I end up having to reinstall a fresh version of Windows 10 directly to 1909, reinstall my applications and settings, etc. but when I plug in the 2 TB disk I use for file storage, it can't find the drive, not even in the BIOS. Upon closer examination, I see where my problems started. Disk hardware. Apparently the upgrade process stressed the hardware just enough to generate enough heat to make a connection fail on the ICB. The solder joint on the right failed and in removing the hard disk from the case I pulled off the resitor and part of the copper circuit path. :(

    hhd_parts.jpg hhd_close1.jpg

    While I did have all of the important files backed up, there were some old installations that would surely be a pain in the data bus to track down and recopy. Unfortunately all I had at work was a little battery powered soldering iron that couldn't give me a hot enough or fine enough tip to resolder the component.

    I channeled my inner McGyver and took a spare RJ-45 connector and a heavy rubber band and did the following "fix" to get the disk to spin up long enough for me to get the files off of it. The old mechanical disk is now replaced with a pair of Samsung 1 TB SSD's.

    hhd_fix.jpg
    hhd_fixclose.jpg

    The plastic jack put just enough pressure on the part to hold the connection until I was finished.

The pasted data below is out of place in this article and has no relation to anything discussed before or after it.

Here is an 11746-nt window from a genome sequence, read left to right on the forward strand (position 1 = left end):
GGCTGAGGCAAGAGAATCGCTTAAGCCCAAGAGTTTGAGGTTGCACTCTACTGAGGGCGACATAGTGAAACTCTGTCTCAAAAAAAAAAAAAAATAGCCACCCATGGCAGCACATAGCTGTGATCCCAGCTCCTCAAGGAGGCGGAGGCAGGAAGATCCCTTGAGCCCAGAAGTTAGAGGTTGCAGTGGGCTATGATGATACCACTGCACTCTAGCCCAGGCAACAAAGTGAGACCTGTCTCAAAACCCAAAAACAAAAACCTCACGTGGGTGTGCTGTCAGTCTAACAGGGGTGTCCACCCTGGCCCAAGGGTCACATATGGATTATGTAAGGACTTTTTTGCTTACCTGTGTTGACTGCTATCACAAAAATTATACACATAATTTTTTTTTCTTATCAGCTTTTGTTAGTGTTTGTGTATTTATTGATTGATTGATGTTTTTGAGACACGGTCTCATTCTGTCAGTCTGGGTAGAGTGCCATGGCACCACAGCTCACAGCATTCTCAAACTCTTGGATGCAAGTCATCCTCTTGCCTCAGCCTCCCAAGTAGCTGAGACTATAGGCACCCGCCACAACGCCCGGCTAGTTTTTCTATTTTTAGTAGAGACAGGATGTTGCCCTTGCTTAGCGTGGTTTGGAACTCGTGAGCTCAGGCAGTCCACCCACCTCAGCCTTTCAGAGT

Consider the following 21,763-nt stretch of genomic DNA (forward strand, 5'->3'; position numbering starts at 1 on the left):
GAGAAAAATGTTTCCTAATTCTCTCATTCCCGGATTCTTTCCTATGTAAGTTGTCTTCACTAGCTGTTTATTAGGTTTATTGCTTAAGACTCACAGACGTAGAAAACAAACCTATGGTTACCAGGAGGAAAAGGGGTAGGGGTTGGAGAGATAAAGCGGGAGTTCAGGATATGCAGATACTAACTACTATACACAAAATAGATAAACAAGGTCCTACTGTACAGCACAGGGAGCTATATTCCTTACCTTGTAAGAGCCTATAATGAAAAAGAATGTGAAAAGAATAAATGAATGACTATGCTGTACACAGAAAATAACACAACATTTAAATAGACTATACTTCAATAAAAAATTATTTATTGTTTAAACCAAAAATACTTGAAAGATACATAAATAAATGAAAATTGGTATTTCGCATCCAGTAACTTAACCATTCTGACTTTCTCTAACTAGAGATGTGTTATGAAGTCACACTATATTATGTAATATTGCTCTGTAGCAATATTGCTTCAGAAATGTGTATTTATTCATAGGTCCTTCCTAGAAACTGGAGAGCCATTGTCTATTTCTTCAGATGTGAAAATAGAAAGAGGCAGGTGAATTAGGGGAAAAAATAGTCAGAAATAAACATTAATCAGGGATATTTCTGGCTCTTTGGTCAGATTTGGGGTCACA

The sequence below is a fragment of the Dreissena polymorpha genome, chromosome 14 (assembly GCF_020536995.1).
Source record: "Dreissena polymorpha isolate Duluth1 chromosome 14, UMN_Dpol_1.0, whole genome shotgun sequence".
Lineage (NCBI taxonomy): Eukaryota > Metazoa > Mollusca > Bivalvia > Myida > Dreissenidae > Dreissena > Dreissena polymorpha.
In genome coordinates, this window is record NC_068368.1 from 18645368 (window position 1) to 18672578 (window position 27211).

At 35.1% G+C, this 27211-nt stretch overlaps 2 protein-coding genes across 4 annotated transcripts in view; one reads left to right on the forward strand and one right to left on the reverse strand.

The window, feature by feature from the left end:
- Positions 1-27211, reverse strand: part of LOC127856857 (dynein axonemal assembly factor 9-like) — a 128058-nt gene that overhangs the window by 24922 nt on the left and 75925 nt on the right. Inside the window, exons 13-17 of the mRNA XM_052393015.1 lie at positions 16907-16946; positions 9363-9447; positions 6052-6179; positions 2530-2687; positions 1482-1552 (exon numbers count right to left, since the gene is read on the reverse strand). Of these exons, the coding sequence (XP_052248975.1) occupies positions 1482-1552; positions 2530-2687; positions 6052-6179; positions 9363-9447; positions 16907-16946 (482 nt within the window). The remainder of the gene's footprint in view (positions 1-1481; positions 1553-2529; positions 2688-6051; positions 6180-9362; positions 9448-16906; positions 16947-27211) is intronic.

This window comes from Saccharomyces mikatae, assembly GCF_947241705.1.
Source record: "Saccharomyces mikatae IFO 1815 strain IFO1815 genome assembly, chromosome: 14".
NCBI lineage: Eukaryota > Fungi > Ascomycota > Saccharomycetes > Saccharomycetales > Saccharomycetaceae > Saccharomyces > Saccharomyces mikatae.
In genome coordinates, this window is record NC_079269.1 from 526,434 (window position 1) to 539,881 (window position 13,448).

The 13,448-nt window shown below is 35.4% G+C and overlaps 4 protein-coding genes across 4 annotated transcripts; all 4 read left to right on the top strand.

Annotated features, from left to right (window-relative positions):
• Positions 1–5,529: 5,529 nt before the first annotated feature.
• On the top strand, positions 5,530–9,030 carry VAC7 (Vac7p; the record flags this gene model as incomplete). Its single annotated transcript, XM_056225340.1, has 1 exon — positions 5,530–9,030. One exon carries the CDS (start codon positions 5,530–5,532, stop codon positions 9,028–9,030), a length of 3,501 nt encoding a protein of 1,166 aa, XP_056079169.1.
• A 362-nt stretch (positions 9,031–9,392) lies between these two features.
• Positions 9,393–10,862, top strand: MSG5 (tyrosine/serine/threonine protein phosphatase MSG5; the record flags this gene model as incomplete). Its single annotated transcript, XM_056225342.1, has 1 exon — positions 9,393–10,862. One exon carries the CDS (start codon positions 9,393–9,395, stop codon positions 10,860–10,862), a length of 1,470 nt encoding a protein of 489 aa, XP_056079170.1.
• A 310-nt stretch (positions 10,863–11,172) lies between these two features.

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  2. James L

    James L Android Expert
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    Nicely done.
     
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  3. rootabaga

    rootabaga Extreme Android User
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    McGuyver’s got nothing on you. Well done.

    We’re in the middle of a W7-W10 project as well, but the guys who are “in charge” of it are more interested in gaming, shopping and making lattes (and excuses!) than upgrading PCs. (I can’t even get them to at least finish the users who are on our legacy file server, which also goes EOS in January.) I guess it’s a good thing I didn’t get promoted to the boss position, because I’d be seriously disliked by this team, and especially their “supervisor,” and yes, I do indeed use that term very loosely.
     
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  4. lunatic59

    lunatic59 Moderati ergo sum